Sue Perkins’ Cartoon Classics

Friday 9 November 2012 at 7.30pm

Symphony Hall, Birmingham +44 (0)121 345 0603

City of Birmingham Symphony Orchestra

Michael Seal conductor
Sue Perkins presenter and conductor *

Rossini: The Barber of Seville – Overture (Bugs Bunny)

Stravinsky: The Firebird Suite – Infernal Dance (Fantasia 2000)

Elgar: Pomp and Circumstance March No. 4 (Fantasia 2000) *

Elfman (arr. Malloy): The Simpsons theme *

Grieg: Peer Gynt – Morning ;  In the Hall of the Mountain King (Warner Bros)

Liszt: Hungarian Rhapsody No. 2 (Bugs Bunny / Who Framed Roger Rabbit?)

Strauss: Die Fledermaus – Overture (Fantasia 2000)

Tchaikovsky: The Nutcracker Suite – Waltz of the Flowers (Fantasia)

Mancini: The Pink Panther Theme *

Dukas: The Sorcerer’s Apprentice (Fantasia) *

Giacchino: The Incredibles – Full Mayhem

Wagner: The Ride of the Valkyries (What’s Opera, Doc?)

Rossini: William Tell – Overture *

What’s up, doc? You might not realise it – but if you’re a fan of The Simpsons, Bugs Bunny or Tom and Jerry, you’ve probably heard enough classical music to fill a concert! And this is that concert – from Rossini’s barnstorming William Tell to the magical music of Disney’s Fantasia by Stravinsky, Tchaikovsky, Elgar and Dukas. But that’s not all, folks! Join us as we pack a whole evening full of looney tunes, silly symphonies and merry melodies, presented by comedian, TV personality and all-round entertainer Sue Perkins – she might just get to take a turn on the podium, alongside Birmingham’s own Michael Seal.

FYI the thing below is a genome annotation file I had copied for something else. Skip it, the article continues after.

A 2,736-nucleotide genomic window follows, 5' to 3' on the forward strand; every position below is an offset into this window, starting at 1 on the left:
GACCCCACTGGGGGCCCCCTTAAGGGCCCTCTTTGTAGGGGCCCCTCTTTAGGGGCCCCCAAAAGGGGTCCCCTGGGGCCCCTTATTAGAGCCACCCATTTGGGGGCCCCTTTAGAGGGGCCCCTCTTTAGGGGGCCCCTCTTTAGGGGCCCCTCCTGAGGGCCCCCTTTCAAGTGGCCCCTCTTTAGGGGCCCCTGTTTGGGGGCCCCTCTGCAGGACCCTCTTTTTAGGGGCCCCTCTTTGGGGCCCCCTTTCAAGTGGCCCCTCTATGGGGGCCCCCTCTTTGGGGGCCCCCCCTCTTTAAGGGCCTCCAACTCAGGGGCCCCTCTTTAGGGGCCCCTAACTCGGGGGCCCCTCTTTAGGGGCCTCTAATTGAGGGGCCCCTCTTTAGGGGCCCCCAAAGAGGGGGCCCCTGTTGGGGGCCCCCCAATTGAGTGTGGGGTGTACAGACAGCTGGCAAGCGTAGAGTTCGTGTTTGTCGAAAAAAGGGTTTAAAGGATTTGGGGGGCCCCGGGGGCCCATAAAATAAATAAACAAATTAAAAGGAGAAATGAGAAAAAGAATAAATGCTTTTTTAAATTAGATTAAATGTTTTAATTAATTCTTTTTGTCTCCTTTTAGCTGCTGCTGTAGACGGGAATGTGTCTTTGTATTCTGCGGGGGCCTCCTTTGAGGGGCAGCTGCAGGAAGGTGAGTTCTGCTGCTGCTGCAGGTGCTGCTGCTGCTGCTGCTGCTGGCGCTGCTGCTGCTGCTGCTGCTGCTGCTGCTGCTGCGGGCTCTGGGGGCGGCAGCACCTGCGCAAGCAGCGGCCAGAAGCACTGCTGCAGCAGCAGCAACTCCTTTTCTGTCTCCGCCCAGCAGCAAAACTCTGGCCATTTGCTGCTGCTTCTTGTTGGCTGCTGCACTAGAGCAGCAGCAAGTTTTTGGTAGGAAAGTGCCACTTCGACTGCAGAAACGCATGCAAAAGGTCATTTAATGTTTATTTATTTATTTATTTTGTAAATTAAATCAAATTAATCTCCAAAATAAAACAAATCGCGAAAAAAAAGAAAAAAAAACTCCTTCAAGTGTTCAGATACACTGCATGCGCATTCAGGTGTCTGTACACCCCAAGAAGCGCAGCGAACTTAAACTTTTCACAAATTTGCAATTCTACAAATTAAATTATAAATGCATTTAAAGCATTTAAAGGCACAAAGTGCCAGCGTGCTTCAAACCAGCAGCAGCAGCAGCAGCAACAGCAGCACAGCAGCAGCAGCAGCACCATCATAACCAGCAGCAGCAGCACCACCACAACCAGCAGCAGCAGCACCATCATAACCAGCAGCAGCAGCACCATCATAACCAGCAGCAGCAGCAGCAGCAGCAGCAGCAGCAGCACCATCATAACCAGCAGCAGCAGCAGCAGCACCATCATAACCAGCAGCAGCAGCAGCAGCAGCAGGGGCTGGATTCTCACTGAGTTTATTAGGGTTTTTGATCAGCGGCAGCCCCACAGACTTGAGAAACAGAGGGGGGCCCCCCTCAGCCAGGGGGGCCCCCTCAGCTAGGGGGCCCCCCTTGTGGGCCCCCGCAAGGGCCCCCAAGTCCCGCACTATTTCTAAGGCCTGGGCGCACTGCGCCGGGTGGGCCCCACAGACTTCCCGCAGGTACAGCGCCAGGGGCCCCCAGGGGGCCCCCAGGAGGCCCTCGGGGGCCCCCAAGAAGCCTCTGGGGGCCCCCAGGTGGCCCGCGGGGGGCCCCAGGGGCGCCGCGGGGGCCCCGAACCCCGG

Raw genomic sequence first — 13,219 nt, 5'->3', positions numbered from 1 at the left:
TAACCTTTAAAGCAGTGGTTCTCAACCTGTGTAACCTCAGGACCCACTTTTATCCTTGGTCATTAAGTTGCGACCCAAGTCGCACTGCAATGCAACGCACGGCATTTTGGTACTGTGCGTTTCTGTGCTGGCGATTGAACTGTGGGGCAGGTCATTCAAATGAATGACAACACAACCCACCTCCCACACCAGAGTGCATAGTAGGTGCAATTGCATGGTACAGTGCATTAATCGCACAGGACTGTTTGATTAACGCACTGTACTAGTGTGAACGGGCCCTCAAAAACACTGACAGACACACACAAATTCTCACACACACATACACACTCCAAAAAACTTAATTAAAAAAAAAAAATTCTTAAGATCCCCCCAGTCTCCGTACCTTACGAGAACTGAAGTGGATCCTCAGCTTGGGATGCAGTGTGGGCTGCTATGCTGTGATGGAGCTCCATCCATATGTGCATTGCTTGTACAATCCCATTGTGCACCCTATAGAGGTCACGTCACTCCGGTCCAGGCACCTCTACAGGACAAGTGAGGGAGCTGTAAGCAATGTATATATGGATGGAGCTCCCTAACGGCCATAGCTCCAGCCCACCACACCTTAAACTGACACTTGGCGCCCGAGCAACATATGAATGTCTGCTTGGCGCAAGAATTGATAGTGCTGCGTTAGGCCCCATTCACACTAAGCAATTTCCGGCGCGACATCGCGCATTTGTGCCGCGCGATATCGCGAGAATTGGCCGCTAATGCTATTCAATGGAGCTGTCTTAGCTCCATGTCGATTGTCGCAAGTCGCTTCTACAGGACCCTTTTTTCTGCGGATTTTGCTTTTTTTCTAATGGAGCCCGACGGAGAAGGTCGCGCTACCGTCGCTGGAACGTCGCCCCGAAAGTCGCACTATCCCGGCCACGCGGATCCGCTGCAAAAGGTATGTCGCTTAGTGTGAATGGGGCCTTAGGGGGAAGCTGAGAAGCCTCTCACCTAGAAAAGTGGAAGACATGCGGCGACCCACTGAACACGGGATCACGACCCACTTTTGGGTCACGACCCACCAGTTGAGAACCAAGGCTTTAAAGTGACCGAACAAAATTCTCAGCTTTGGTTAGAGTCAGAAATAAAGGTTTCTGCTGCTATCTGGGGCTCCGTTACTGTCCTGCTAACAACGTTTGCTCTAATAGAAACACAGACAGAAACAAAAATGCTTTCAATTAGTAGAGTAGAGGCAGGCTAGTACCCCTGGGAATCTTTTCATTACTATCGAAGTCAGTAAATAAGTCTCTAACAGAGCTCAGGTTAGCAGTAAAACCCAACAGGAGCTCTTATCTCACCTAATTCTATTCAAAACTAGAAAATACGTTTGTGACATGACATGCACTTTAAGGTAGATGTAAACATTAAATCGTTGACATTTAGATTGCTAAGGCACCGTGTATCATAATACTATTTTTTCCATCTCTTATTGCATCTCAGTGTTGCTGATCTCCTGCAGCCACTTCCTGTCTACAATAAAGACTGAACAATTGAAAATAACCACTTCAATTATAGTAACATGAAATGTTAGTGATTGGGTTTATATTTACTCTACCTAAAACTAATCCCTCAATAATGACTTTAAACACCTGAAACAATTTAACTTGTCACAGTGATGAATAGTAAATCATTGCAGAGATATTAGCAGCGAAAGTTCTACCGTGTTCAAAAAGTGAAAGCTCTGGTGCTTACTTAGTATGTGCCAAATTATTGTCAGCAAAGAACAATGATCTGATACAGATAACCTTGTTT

Autumn Contrasts

Wednesday 7 November 2012 at 2.15pm

Symphony Hall, Birmingham +44 (0)121 345 0603

City of Birmingham Symphony Orchestra

Andrew Manze conductor
Rainer Gibbons oboe

Mozart: Symphony No. 25 26′
Vaughan Williams: Oboe Concerto 19′ Listen on Spotify
Schumann: Symphony No. 2 34′ Listen on Spotify

Engaging, inspired and endlessly lively, Andrew Manze is quickly making a name as one of the most charismatic conductors around – and a firm favourite with musicians and audiences alike. Here he brings his famous verve to bear on Mozart’s explosive youthful masterpiece, before sharing two very personal musical passions: Schumann’s gloriously romantic Second Symphony, and Vaughan Williams’s radiant, serenely lyrical Oboe Concerto played by the CBSO’s own Rainer Gibbons. It could quite possibly be the loveliest piece of English music you’ve never heard.


Review by Norman Stinchcombe, Birmingham Post:

Click here for full review

…    “Vaughan Williams’ oboe concerto received its first CBSO performance for more than 30 years – and it’ll probably be another 30 before it’s heard again.

Rainer Gibbons was the eloquent soloist, nimble and neat in the scampering minuet and spinning some elegant lines in the finale.     […]